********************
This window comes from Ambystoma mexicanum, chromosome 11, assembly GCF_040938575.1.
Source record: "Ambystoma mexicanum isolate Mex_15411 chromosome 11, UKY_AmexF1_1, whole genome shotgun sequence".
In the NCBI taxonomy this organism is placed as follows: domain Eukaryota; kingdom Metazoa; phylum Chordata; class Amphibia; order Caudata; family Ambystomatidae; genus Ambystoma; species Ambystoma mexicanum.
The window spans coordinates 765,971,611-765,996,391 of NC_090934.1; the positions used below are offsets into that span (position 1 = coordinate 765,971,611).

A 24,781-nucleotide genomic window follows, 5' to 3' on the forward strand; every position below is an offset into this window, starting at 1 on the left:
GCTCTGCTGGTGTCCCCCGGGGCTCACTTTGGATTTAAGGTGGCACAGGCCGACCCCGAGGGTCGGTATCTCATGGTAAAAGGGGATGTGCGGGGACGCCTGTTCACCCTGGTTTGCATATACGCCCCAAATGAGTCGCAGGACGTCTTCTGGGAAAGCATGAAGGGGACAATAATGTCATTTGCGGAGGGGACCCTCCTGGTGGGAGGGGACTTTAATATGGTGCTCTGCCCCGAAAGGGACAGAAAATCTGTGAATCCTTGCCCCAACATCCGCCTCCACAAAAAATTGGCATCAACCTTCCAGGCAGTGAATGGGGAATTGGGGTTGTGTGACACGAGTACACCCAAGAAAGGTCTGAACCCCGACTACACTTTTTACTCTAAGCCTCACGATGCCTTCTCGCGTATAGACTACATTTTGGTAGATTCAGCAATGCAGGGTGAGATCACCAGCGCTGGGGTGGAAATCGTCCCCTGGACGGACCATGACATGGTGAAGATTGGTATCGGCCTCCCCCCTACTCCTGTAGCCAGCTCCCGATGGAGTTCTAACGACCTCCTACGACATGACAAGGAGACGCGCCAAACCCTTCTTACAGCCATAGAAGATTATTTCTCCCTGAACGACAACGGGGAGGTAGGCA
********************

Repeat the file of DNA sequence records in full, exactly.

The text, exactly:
This window comes from Ambystoma mexicanum, chromosome 11, assembly GCF_040938575.1.
Source record: "Ambystoma mexicanum isolate Mex_15411 chromosome 11, UKY_AmexF1_1, whole genome shotgun sequence".
In the NCBI taxonomy this organism is placed as follows: domain Eukaryota; kingdom Metazoa; phylum Chordata; class Amphibia; order Caudata; family Ambystomatidae; genus Ambystoma; species Ambystoma mexicanum.
The window spans coordinates 765,971,611-765,996,391 of NC_090934.1; the positions used below are offsets into that span (position 1 = coordinate 765,971,611).

A 24,781-nucleotide genomic window follows, 5' to 3' on the forward strand; every position below is an offset into this window, starting at 1 on the left:
GCTCTGCTGGTGTCCCCCGGGGCTCACTTTGGATTTAAGGTGGCACAGGCCGACCCCGAGGGTCGGTATCTCATGGTAAAAGGGGATGTGCGGGGACGCCTGTTCACCCTGGTTTGCATATACGCCCCAAATGAGTCGCAGGACGTCTTCTGGGAAAGCATGAAGGGGACAATAATGTCATTTGCGGAGGGGACCCTCCTGGTGGGAGGGGACTTTAATATGGTGCTCTGCCCCGAAAGGGACAGAAAATCTGTGAATCCTTGCCCCAACATCCGCCTCCACAAAAAATTGGCATCAACCTTCCAGGCAGTGAATGGGGAATTGGGGTTGTGTGACACGAGTACACCCAAGAAAGGTCTGAACCCCGACTACACTTTTTACTCTAAGCCTCACGATGCCTTCTCGCGTATAGACTACATTTTGGTAGATTCAGCAATGCAGGGTGAGATCACCAGCGCTGGGGTGGAAATCGTCCCCTGGACGGACCATGACATGGTGAAGATTGGTATCGGCCTCCCCCCTACTCCTGTAGCCAGCTCCCGATGGAGTTCTAACGACCTCCTACGACATGACAAGGAGACGCGCCAAACCCTTCTTACAGCCATAGAAGATTATTTCTCCCTGAACGACAACGGGGAGGTAGGCA